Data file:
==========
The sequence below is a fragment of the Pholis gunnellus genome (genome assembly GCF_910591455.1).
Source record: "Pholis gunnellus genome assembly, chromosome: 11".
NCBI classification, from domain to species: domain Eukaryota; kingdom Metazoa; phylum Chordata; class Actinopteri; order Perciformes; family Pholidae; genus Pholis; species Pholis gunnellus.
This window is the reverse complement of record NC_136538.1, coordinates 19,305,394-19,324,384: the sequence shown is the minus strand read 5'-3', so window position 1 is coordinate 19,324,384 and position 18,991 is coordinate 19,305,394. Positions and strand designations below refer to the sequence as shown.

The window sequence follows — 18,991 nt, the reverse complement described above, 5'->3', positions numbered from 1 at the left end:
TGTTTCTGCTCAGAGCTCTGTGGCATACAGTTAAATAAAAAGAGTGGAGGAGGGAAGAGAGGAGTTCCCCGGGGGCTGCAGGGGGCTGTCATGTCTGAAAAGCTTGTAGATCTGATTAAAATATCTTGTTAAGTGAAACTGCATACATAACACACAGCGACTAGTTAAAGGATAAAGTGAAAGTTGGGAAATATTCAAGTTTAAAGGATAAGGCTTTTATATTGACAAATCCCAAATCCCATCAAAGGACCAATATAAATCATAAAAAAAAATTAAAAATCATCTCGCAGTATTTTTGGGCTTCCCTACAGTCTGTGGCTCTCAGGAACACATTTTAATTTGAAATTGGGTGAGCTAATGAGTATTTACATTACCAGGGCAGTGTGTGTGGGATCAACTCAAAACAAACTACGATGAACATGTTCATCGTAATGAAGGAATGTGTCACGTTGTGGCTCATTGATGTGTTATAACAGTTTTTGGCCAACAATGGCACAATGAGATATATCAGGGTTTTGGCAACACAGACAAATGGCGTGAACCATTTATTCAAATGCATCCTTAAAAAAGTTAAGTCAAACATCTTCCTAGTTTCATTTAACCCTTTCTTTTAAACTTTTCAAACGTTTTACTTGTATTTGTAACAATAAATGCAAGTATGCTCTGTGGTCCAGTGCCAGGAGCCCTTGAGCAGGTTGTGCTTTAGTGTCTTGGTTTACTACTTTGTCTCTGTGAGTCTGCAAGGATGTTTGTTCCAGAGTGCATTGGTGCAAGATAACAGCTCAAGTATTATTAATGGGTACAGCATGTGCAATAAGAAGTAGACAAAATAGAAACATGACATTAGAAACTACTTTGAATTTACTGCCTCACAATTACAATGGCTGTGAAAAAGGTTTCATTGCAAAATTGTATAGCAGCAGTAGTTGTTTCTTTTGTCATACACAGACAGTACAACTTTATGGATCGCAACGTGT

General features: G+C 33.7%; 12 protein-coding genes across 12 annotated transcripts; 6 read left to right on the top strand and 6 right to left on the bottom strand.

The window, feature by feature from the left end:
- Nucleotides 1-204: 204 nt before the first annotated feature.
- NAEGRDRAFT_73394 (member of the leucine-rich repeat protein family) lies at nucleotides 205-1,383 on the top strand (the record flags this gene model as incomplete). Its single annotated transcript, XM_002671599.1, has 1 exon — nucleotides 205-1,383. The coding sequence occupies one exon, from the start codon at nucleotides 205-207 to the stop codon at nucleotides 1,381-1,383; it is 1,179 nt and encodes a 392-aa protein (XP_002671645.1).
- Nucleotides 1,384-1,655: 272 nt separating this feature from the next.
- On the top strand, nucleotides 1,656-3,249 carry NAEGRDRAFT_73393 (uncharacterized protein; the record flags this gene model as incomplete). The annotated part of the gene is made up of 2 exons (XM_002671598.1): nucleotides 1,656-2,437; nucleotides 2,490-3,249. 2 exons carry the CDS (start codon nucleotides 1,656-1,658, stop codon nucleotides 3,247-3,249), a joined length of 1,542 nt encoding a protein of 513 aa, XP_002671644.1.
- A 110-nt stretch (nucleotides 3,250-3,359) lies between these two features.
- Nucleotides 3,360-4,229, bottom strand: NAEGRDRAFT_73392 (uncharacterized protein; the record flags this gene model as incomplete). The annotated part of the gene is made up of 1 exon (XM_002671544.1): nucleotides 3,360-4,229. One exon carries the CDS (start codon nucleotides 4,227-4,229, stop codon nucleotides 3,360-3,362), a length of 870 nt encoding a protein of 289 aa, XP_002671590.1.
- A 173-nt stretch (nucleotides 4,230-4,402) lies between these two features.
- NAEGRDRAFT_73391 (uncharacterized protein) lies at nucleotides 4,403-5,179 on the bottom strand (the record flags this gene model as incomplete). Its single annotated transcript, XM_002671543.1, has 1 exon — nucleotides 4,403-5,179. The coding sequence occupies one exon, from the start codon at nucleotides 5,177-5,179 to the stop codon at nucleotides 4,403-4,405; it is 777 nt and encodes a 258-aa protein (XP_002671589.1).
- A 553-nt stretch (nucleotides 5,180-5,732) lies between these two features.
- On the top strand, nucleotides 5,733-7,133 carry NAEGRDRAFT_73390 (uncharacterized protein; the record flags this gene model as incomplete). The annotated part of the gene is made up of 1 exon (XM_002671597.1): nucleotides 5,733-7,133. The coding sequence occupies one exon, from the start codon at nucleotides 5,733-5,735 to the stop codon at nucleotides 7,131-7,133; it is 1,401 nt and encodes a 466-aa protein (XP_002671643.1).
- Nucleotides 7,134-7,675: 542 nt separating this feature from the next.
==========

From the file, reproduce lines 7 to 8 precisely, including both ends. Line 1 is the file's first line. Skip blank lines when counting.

General features: G+C 33.7%; 12 protein-coding genes across 12 annotated transcripts; 6 read left to right on the top strand and 6 right to left on the bottom strand.

The window, feature by feature from the left end: